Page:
Why does my chameleon have a swollen eye?

The most common reason for swollen eye(s) in chameleons is hypovitaminosis A (vitamin A deficiency). Other things that can cause a swollen eye are a traumatic injury, parasitic problems, infection and tumor, to name some.

When to worry about a chameleon’s eyesight?

It’s only when symptoms persist more than 24 hours that you should be worried. Chameleons rely heavily on their eyesight, so if you notice that your chameleon’s eye seems swollen or demonstrates another other symptom, make an appointment with a certified reptile veterinarian immediately.

What kind of vision does a chameleon have?

This gives a higher resolution of focus. Scientists used to believe chameleons used stereopsis, the combining of images taken from each eye, to focus on their prey. Now there is evidence that chameleons perceive depth by taking information from just one eye, hence the monocular vision.

How does a chameleon keep its eye clean?

They will likely flush out the eye and prescribe a saline solution and antibiotic. Wild chameleons keep themselves clean via rain in the wild. In captivity, regular misting/showers is one of the best ways to help your chameleon keep their eyes clean. Read more at the Chameleon Breeder Podcast.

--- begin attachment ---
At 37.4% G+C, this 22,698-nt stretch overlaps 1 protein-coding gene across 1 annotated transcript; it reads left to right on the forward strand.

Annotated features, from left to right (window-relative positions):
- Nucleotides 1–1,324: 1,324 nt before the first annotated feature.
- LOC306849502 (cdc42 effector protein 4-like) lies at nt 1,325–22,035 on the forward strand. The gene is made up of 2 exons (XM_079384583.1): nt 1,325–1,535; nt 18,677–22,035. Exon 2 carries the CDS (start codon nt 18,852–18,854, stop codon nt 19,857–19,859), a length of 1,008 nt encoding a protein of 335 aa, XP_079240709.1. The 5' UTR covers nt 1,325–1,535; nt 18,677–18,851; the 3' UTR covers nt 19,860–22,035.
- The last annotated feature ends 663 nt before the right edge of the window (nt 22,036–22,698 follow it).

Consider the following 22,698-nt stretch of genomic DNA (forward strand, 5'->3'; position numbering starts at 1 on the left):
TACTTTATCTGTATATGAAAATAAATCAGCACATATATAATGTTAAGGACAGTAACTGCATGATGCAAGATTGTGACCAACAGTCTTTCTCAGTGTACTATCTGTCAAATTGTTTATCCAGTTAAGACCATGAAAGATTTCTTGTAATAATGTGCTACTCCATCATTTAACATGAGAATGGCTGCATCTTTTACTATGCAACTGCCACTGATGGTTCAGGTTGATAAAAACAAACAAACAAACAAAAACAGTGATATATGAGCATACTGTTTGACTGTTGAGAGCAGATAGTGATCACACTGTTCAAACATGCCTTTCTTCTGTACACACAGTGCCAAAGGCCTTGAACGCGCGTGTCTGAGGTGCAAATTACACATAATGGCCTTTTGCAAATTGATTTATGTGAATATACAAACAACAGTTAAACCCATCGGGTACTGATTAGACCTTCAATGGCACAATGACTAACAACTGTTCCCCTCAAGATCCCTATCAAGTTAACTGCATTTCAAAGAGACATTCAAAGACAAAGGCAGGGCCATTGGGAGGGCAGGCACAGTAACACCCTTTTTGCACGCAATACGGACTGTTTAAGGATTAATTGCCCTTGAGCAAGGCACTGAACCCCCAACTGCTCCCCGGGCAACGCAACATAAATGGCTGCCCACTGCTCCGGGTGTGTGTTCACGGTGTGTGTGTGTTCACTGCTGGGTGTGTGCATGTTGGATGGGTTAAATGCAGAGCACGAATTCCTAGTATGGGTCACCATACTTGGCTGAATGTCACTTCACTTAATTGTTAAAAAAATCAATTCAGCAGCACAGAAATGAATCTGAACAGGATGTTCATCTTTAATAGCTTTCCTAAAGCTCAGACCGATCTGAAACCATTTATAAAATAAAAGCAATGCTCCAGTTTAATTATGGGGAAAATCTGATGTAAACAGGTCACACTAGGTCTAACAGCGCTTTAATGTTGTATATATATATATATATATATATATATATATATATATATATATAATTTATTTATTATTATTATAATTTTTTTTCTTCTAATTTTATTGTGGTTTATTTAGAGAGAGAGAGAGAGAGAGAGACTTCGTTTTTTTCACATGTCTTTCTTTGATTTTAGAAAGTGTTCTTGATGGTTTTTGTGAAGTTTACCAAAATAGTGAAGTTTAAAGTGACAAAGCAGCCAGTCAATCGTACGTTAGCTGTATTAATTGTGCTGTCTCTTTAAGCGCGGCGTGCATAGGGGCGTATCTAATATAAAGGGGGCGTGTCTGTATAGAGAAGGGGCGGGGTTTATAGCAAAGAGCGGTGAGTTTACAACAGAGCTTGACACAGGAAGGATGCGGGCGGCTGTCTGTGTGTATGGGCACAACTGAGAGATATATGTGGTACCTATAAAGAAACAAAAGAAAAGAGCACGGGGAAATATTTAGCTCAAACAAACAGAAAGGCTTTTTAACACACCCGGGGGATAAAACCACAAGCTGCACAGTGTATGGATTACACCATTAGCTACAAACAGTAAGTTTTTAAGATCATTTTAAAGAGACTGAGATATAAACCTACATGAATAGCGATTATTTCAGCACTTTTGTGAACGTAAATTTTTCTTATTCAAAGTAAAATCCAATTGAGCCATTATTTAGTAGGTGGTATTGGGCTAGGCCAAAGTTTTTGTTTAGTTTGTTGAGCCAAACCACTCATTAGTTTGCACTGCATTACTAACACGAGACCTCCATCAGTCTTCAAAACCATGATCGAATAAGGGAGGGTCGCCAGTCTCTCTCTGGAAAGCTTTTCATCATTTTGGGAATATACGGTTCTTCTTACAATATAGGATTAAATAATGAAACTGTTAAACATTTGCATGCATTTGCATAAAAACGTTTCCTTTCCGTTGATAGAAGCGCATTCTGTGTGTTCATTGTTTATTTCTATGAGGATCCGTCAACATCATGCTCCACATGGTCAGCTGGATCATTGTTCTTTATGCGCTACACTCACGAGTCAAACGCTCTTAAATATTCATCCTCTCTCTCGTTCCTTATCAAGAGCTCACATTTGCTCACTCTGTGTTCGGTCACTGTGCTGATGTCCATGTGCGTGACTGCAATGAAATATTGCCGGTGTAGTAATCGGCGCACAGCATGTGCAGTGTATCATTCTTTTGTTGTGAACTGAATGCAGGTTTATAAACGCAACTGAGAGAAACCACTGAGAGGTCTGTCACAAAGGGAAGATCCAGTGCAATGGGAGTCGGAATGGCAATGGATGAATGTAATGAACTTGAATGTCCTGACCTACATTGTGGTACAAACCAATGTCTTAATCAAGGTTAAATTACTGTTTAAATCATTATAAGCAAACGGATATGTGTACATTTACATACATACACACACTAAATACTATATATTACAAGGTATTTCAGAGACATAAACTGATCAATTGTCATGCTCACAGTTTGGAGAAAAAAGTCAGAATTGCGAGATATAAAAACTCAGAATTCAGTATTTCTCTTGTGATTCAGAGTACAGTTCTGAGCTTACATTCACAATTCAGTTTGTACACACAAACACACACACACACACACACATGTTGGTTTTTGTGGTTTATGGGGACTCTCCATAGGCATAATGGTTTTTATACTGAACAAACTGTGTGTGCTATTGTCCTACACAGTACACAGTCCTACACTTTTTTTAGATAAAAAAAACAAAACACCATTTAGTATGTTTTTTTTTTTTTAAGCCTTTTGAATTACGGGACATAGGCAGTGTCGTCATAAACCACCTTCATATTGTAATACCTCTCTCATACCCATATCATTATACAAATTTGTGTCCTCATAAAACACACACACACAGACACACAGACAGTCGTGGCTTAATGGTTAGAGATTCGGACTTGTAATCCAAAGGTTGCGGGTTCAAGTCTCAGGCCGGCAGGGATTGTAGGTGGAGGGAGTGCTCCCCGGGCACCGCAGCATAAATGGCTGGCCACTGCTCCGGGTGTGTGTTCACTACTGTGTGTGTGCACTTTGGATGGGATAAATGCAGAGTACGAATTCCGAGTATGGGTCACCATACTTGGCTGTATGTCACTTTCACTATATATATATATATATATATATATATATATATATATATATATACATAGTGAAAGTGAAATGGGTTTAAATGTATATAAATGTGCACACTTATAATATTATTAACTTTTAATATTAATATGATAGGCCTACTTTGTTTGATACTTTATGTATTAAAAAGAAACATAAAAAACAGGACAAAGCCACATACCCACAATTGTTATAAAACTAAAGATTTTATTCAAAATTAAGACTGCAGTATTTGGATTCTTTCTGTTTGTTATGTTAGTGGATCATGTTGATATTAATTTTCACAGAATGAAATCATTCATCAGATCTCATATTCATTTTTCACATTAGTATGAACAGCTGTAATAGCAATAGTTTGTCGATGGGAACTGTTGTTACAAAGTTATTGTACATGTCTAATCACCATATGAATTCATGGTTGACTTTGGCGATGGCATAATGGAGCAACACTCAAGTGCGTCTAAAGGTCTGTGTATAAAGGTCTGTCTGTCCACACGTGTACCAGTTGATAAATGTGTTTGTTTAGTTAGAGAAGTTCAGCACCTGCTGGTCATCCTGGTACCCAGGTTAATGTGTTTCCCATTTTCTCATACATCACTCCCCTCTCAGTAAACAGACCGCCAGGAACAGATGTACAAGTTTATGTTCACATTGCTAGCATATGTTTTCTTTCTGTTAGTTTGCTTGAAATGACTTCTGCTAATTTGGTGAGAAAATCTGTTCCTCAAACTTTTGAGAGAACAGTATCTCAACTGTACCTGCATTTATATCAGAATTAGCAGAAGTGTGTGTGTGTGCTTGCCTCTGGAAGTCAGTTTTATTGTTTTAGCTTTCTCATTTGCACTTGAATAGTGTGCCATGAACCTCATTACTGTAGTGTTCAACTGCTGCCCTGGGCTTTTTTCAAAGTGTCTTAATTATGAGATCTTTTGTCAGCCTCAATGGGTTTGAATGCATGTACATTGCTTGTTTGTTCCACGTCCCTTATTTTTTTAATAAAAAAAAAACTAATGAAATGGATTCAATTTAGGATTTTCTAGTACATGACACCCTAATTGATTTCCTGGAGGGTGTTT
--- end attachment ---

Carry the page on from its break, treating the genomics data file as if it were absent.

Where is the nictitating membrane on a chameleon?

There is a small membrane called the nictitating membrane that acts similar to an eyelid. This is on the side of the eye closest to the chameleon’s nose and this moves across the pupil to aid cleaning of the eyeball.

What are chameleons eyes?

The eyes of the chameleon provide 360 degree vision due to unique eye anatomy and an ability to transition between monocular and binocular vision. Chameleons have a distinctive visual system that enables them to see their environment in almost 360 degrees (180 degrees horizontally and +/-90 degrees vertically).